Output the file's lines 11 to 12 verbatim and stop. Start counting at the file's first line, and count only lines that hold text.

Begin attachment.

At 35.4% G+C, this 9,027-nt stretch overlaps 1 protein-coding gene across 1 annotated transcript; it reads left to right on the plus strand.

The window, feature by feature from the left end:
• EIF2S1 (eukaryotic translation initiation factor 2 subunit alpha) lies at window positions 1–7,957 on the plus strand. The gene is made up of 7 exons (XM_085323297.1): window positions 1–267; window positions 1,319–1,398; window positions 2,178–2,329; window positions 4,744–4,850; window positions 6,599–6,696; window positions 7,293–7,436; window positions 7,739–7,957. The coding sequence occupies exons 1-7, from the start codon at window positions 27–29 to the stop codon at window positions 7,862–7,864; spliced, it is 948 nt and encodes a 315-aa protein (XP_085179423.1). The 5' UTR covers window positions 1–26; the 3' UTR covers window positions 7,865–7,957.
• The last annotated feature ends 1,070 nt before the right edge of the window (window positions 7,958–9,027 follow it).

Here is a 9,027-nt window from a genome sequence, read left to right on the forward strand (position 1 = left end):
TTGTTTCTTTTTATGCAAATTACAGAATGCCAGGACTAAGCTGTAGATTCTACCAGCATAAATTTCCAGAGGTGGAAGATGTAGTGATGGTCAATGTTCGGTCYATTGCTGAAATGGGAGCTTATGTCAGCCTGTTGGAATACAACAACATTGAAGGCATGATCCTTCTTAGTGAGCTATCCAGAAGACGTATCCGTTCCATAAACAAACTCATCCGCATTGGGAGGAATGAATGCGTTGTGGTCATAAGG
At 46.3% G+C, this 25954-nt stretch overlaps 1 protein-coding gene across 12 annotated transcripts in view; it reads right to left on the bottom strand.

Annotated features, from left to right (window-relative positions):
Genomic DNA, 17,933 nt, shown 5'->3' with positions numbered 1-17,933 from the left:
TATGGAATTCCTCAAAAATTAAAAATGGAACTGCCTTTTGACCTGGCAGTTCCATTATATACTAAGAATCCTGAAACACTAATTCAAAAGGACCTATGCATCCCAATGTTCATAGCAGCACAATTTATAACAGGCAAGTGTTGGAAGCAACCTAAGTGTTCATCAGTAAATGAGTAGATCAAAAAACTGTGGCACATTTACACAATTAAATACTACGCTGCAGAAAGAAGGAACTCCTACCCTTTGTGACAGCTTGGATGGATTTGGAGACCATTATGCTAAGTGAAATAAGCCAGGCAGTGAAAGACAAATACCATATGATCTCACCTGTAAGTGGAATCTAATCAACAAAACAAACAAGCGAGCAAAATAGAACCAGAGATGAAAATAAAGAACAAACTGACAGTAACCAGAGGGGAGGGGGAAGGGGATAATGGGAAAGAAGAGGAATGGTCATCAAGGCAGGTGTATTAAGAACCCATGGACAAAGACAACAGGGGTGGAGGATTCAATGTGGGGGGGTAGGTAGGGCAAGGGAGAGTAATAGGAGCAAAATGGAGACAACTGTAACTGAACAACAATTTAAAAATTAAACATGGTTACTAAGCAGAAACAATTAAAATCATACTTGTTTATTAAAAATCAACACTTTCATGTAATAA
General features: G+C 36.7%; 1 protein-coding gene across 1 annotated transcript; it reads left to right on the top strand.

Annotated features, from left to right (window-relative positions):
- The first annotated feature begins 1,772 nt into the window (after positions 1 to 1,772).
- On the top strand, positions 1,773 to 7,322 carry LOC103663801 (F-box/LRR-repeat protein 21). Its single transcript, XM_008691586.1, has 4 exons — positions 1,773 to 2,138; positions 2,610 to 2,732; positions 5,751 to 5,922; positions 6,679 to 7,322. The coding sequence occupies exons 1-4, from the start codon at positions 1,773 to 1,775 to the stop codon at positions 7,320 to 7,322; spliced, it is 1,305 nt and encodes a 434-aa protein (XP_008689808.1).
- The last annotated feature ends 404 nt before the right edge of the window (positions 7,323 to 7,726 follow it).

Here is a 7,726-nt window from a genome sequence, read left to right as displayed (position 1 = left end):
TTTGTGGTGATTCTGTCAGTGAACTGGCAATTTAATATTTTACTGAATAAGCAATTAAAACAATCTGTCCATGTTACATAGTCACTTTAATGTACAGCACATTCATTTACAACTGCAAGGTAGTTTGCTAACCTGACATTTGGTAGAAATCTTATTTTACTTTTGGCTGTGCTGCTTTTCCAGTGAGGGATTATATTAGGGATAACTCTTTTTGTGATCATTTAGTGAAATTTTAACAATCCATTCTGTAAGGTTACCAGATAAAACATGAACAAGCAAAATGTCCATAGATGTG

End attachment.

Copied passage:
General features: G+C 36.7%; 1 protein-coding gene across 1 annotated transcript; it reads left to right on the top strand.

Annotated features, from left to right (window-relative positions):